How is that true of you?

Occasionally other people do things that really grind my gears. OK, that happens quite often.
People that can’t make a decision. People who always have a comment to add. People who forget their manners. People who won’t listen to reason. People who complain but don’t make changes. People who bitch. People who are lazy. People who are super focussed on one thing. People who don’t do what they say. People who aren’t walking the walk.
The list really does go on and on. I’m sure you have a similar list.
Why do these things piss me off so much? Surely at this point in my journey I should be immune to other people’s downfalls? I should be so zen that nothing anyone else does should annoy me. I should be giving zero fucks. But I don’t seem to be able to. I might be able to keep the thoughts to myself, but believe me when I tell that if you’re doing these things I am probably calling you horrible things in my head.
The real reason these things annoy me when other people do them, if I’m really honest, is because I do them too. The things that frustrate me about other people are the things that frustrate me about myself. It’s like they are holding up a mirror reminding me of my short comings.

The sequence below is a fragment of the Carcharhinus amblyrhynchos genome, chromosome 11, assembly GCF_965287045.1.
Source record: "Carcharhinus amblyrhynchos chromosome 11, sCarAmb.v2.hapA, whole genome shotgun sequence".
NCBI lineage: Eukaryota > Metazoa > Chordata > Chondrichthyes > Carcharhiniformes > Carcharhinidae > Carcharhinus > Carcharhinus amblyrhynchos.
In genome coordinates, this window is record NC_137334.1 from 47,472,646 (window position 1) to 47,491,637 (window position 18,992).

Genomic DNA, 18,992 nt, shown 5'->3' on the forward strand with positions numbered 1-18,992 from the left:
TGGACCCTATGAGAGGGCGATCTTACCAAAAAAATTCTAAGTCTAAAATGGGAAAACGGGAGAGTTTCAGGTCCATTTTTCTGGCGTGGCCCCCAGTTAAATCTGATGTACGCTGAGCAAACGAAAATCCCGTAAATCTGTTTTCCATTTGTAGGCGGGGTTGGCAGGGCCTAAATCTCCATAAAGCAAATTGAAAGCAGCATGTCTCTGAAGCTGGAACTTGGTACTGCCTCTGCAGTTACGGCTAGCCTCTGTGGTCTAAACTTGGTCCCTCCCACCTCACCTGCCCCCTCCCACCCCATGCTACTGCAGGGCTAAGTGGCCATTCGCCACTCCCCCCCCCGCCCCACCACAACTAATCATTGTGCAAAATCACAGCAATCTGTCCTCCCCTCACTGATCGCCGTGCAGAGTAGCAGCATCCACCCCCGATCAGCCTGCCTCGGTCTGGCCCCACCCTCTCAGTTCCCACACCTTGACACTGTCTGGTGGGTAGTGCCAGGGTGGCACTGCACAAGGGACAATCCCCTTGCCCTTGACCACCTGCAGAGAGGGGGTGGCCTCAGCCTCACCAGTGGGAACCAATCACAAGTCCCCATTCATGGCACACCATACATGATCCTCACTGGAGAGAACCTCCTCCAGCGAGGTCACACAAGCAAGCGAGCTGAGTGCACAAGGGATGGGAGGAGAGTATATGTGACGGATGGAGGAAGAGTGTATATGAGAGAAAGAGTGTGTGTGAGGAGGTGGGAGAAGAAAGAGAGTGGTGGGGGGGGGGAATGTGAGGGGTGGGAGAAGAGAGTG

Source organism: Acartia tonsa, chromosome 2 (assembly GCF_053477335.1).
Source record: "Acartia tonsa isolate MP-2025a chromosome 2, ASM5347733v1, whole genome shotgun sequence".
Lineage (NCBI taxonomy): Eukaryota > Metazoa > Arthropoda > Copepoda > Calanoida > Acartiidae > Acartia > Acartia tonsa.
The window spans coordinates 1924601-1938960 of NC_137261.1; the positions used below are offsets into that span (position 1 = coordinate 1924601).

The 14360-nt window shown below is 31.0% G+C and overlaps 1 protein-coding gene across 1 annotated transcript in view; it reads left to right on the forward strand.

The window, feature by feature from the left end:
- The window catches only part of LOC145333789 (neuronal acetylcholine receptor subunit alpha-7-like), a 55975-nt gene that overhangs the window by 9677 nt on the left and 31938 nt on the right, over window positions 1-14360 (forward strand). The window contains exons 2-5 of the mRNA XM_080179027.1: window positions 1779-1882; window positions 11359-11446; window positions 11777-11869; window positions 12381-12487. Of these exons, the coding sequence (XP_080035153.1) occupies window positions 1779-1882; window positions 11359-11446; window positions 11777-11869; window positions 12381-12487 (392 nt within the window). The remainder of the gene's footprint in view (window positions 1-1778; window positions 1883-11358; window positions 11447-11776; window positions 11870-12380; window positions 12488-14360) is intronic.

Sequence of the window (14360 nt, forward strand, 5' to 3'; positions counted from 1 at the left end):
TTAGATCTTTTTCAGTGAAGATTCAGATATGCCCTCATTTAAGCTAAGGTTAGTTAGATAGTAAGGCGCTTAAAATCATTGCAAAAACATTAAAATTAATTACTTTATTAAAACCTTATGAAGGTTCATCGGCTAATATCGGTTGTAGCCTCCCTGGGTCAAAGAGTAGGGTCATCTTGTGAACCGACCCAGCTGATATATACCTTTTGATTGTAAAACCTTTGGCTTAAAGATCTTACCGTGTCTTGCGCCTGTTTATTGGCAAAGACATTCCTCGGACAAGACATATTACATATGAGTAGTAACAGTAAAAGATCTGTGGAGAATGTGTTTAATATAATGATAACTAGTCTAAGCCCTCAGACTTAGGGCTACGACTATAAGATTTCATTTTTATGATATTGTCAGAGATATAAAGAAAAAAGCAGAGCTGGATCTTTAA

What you see in others
The other way is also true of course. The great things that I admire in other people are things I am also capable of. Kindness, motivation, intelligence, humility, confidence, determination.
You only can only recognise in others what is in yourself to some level. This is probably why devious fraudsters are able to endlessly trick money out of some people. These sweet-hearts are not stupid or simply naïve, they just don’t see that other people can have evil in them as they haven’t got any in themselves.
I have no evidence to offer you to prove this point, but I decided to start behaving as if it was true anyway. Every time someone did something that was winding me up and I stopped and asked myself what it was that I do that mostly resembles the “crime” at hand. It doesn’t stop the flicker of annoyance, but it does stop it turning into an inferno. It reminds me (if a reminder is ever necessary) that I am imperfect – a thought that sometimes goes out of the window in the face of someone else behaving in a less than perfect way.
What I’d like to do more of is asking the same question when I am admiring something wonderful about someone else. Recognising our strengths is something we don’t do often enough.
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